But why leave the beloved Republic of Zimbabwe?
I can promise you it has nothing to do with my hatred for this country or because I have always wanted to leave, or because some friend or relative has decided to send me a ‘ticket’.
At this point I can only tell you of a few reasons why I decided to leave the beloved republic.
Trust me, I am patriotic to Zimbabwe. I love Zimbabwe. Zimbabwe is in my heart.
After all, I have lived for over 30 years in the beloved republic. I was born here. I was raised here. I was educated here. My entire life has been in the republic. In fact, when all my peers and former school mates left I stayed because I was patriotic to the land. I saw a future where others couldn’t see one. I told myself that whatever we were going through as a country would soon come to an end and that in no time things would be better.
For a long time I didn’t even wish to get a passport. I didn’t see the need for one. I wasn’t going anywhere, and no one could convince me to step outside the borders of the republic.
And then most of my cousins started leaving.
Some of my friends left too. Within about two years or so of their leaving, they started sending us pictures of their nice cars, houses, the fancy restaurants, the food they ate … blah blah blah.
But that didn’t bother me. I wasn’t moved. I was a patriot. I loved my country. I was optimistic and very hopeful that in a few years things would change. I told myself that I too would one day, in the republic, drive a Range Rover.
But then things changed for me.
In short, allow me to say I married and along came two children. Life in Zimbabwe is something else once you start having kids and you need to feed them. Suddenly you need a two- or more bedroom house to rent. Of course in the republic we don’t buy houses, they are very expensive, and the banks are not giving mortgage loans.
Then came the 2012 elections. Then came the company closures. Then banks started closing.
Of course the factories have been closed for a while and I sort of winked at that because I worked for a bank. But when my bank started facing the liquidity crisis and closure I knew at once that no one was immune to the environment.
Then I started realising something about the republic.
No one cares for the public. We have dirty water in the taps and no one cares. We have erratic supply of electricity and no one cares. The roads are in shambles and no one is doing anything about it. Fuel prices go up and we can’t do anything about it. New taxes are introduced and we can only comply. Internet is very expensive. The public hospitals, the ones which we can afford, provide crappy service and people are dying because the nurses don’t care. I know because I watched my mother-in-law die at the hands of poor service delivery. And no one cares. Not them, not you, not the minister of health. No one. The company CEOs get treated outside the country now. But what about me? What about my kids?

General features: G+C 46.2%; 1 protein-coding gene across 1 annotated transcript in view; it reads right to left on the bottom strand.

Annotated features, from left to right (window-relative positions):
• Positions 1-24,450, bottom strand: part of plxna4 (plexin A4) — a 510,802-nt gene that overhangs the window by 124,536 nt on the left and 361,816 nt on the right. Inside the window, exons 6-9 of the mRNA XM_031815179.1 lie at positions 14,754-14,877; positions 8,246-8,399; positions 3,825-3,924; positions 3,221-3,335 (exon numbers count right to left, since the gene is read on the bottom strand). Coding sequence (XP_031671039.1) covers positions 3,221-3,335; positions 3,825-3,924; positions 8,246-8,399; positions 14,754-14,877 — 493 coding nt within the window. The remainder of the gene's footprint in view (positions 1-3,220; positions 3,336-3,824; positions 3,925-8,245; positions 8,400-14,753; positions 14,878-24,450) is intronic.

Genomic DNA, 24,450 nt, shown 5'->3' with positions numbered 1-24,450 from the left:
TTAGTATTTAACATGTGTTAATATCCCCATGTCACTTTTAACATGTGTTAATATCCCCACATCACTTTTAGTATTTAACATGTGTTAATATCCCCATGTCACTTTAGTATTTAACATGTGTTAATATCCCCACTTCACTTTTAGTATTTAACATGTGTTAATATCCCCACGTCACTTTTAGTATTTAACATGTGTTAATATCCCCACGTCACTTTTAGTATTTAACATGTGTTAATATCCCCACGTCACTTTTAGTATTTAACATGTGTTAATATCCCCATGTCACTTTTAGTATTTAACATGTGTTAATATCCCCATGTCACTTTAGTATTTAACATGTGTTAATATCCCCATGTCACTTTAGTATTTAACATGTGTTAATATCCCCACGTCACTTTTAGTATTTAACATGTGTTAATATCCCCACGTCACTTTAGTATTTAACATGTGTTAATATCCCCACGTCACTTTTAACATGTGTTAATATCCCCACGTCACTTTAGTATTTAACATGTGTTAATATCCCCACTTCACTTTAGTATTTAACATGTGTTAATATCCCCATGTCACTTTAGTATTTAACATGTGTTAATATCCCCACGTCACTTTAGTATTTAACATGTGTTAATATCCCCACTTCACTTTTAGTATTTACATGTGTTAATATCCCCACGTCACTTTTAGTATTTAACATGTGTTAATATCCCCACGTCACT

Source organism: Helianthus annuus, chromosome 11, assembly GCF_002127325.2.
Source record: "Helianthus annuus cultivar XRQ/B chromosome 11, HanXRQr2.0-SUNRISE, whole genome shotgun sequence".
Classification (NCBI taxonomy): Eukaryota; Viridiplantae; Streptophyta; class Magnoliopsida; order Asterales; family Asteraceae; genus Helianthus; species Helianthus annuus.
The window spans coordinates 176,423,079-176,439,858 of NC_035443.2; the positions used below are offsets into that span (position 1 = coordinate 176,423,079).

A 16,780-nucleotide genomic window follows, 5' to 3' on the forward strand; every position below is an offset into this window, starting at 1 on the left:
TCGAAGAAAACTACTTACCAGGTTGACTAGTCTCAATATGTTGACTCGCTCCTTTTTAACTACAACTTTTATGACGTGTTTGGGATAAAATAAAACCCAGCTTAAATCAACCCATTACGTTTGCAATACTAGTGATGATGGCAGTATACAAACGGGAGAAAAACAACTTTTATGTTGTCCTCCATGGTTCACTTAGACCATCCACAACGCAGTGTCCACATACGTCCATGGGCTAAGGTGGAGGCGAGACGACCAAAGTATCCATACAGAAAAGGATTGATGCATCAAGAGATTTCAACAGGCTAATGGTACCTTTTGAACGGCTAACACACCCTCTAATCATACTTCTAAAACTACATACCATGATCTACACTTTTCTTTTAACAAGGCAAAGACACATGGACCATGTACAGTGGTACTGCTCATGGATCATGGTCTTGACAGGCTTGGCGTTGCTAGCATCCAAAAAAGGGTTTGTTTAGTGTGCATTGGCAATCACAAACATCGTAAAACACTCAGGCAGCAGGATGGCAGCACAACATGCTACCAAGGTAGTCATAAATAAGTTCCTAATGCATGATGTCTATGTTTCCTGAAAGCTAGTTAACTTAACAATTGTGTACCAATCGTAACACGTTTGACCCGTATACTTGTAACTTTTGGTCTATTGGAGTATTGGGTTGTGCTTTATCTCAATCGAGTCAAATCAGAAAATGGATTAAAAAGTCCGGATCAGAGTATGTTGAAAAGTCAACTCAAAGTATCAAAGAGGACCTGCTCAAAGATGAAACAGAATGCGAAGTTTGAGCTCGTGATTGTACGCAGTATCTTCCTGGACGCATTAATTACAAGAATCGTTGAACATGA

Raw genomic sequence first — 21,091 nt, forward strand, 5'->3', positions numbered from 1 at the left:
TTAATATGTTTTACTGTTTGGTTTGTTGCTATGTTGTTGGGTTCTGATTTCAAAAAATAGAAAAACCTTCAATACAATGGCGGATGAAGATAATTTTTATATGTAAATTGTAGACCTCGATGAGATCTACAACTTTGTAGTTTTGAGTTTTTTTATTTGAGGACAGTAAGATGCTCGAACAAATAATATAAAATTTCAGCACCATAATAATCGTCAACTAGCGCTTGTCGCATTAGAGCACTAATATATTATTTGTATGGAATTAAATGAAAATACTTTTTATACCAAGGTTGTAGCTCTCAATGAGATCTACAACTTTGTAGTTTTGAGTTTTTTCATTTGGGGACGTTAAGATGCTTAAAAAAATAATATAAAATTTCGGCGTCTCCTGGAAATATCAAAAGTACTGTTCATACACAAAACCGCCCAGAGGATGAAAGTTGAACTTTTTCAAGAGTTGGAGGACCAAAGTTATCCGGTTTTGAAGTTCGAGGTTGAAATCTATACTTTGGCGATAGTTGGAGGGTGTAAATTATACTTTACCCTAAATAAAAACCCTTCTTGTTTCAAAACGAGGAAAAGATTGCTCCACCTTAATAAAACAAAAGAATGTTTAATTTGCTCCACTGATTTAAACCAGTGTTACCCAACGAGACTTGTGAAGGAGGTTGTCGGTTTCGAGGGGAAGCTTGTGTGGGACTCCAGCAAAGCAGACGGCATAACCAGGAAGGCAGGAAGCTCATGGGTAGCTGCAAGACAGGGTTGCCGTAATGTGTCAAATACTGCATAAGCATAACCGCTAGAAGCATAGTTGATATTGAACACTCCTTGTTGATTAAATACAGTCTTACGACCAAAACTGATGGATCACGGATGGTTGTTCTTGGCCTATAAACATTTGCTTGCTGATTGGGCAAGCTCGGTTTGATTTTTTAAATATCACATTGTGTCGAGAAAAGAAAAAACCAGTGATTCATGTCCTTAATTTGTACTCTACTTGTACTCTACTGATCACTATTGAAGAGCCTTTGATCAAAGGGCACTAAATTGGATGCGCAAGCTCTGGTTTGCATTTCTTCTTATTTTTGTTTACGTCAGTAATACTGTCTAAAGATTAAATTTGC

Become an entrepreneur, they keep telling us. Start your own business. Create your own job.
But not everybody has dreams of owning or running a business. Some of us are just content to be the spanner boys and the foot soldiers. Some of us are content just doing our jobs and getting paid for it.
I don’t know about you but I am tired of the dirty tap water. I am tired of seeing all those potholes in a road. I am tired of sometimes available power supply. I am tired of walking the streets of a capital city that are infested with ‘bhero-stalls’ and cheap, crappy, Chinese products. I am tired of calling the national electricity department for a fault and they come 10 days later. I am tired of poor internet speeds. I am tired of expensive fuel. I am tired of working for ‘hand-to-mouth’ pay-outs. You can’t have savings accounts in the republic. Your bank could just close tomorrow. I am just tired of struggling for everything. Why does it cost me an arm and a leg to buy a flat-screen TV?
And guess what, my children have to grow up in such an environment and go to schools whose teachers don’t even know why they are doing what they do.
I am sick and tired of it all.
Surely I wasn’t born to suffer. I just want a better life, that’s all.
And where am I gonna go?
Anywhere outside Zimbabwe.
Perhaps Botswana? Perhaps South Africa? (Wait, those guys don’t want us anymore). Perhaps Zambia? Perhaps Kenya? Perhaps Namibia? Take me anywhere where the visa application is not a hassle and I’ll gladly go.